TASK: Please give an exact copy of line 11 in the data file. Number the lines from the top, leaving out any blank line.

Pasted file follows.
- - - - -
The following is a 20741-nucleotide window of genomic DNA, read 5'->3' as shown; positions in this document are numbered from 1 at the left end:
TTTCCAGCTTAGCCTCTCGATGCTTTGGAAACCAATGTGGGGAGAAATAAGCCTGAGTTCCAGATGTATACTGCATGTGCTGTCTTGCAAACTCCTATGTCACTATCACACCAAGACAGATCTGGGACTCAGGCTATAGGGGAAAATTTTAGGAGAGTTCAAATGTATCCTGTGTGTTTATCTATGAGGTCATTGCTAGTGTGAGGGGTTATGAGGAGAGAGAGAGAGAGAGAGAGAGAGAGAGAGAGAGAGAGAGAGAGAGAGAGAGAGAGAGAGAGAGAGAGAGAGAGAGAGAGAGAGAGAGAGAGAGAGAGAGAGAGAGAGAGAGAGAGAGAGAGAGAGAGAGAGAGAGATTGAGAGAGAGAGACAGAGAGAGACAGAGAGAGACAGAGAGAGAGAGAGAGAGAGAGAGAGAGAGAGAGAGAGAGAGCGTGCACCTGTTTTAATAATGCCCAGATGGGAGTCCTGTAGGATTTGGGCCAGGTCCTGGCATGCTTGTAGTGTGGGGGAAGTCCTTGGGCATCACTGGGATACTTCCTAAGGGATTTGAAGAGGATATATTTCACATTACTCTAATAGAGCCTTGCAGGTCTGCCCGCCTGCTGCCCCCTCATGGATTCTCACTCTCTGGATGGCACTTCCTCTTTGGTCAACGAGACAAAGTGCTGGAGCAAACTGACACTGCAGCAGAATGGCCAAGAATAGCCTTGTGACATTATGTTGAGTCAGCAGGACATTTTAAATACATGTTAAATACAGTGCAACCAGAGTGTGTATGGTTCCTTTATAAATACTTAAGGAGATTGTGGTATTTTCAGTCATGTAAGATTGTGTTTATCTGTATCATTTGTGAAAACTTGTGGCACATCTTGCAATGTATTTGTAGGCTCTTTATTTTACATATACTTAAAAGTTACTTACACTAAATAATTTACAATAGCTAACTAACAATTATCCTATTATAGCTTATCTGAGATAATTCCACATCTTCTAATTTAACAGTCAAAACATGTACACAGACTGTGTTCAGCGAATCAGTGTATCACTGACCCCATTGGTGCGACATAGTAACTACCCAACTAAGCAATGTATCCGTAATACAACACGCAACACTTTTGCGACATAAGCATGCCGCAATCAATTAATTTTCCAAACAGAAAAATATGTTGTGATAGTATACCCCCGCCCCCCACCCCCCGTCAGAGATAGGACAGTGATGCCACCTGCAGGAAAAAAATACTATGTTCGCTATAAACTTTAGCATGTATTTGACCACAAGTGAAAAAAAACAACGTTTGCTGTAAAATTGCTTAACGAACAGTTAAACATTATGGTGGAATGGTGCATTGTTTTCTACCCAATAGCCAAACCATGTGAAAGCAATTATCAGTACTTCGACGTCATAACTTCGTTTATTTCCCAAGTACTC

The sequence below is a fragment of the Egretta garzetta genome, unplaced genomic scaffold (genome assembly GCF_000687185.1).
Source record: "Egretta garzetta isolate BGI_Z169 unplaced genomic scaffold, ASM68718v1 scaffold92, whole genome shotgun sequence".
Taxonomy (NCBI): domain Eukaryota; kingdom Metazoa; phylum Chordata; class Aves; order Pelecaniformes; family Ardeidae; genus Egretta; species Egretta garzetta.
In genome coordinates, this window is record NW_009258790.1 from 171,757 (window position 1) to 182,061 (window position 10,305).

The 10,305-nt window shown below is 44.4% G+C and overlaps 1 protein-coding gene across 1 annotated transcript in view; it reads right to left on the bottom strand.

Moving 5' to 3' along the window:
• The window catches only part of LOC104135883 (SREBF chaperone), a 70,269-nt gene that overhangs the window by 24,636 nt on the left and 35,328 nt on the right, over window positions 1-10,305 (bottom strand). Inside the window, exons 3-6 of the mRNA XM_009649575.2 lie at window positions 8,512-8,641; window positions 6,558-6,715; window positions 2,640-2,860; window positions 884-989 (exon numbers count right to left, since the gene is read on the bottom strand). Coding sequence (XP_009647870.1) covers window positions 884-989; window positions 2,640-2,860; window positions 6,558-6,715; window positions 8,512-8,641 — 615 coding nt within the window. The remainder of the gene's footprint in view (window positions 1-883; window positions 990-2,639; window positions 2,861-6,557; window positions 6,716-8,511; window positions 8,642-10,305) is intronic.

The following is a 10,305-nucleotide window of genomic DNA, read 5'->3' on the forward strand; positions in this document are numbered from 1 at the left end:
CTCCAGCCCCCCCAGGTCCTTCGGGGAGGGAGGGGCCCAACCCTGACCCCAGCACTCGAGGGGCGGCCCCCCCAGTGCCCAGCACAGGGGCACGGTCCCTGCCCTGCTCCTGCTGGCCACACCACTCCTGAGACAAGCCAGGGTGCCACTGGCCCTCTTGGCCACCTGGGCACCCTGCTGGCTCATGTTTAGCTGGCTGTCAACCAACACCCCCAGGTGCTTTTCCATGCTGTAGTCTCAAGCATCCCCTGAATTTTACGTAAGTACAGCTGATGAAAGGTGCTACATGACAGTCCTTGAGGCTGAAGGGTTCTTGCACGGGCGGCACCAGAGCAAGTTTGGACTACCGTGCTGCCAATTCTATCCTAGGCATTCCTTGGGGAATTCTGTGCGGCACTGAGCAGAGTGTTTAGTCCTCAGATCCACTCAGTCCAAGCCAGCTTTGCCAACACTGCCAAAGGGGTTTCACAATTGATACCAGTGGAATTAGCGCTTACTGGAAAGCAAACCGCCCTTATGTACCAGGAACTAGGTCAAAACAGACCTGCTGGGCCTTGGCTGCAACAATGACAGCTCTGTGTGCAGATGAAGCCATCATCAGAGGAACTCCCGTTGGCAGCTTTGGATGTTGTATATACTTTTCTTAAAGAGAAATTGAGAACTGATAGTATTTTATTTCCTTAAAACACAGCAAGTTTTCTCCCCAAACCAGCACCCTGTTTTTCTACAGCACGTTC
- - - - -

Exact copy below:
CTCCAGCCCCCCCAGGTCCTTCGGGGAGGGAGGGGCCCAACCCTGACCCCAGCACTCGAGGGGCGGCCCCCCCAGTGCCCAGCACAGGGGCACGGTCCCTGCCCTGCTCCTGCTGGCCACACCACTCCTGAGACAAGCCAGGGTGCCACTGGCCCTCTTGGCCACCTGGGCACCCTGCTGGCTCATGTTTAGCTGGCTGTCAACCAACACCCCCAGGTGCTTTTCCATGCTGTAGTCTCAAGCATCCCCTGAATTTTACGTAAGTACAGCTGATGAAAGGTGCTACATGACAGTCCTTGAGGCTGAAGGGTTCTTGCACGGGCGGCACCAGAGCAAGTTTGGACTACCGTGCTGCCAATTCTATCCTAGGCATTCCTTGGGGAATTCTGTGCGGCACTGAGCAGAGTGTTTAGTCCTCAGATCCACTCAGTCCAAGCCAGCTTTGCCAACACTGCCAAAGGGGTTTCACAATTGATACCAGTGGAATTAGCGCTTACTGGAAAGCAAACCGCCCTTATGTACCAGGAACTAGGTCAAAACAGACCTGCTGGGCCTTGGCTGCAACAATGACAGCTCTGTGTGCAGATGAAGCCATCATCAGAGGAACTCCCGTTGGCAGCTTTGGATGTTGTATATACTTTTCTTAAAGAGAAATTGAGAACTGATAGTATTTTATTTCCTTAAAACACAGCAAGTTTTCTCCCCAAACCAGCACCCTGTTTTTCTACAGCACGTTC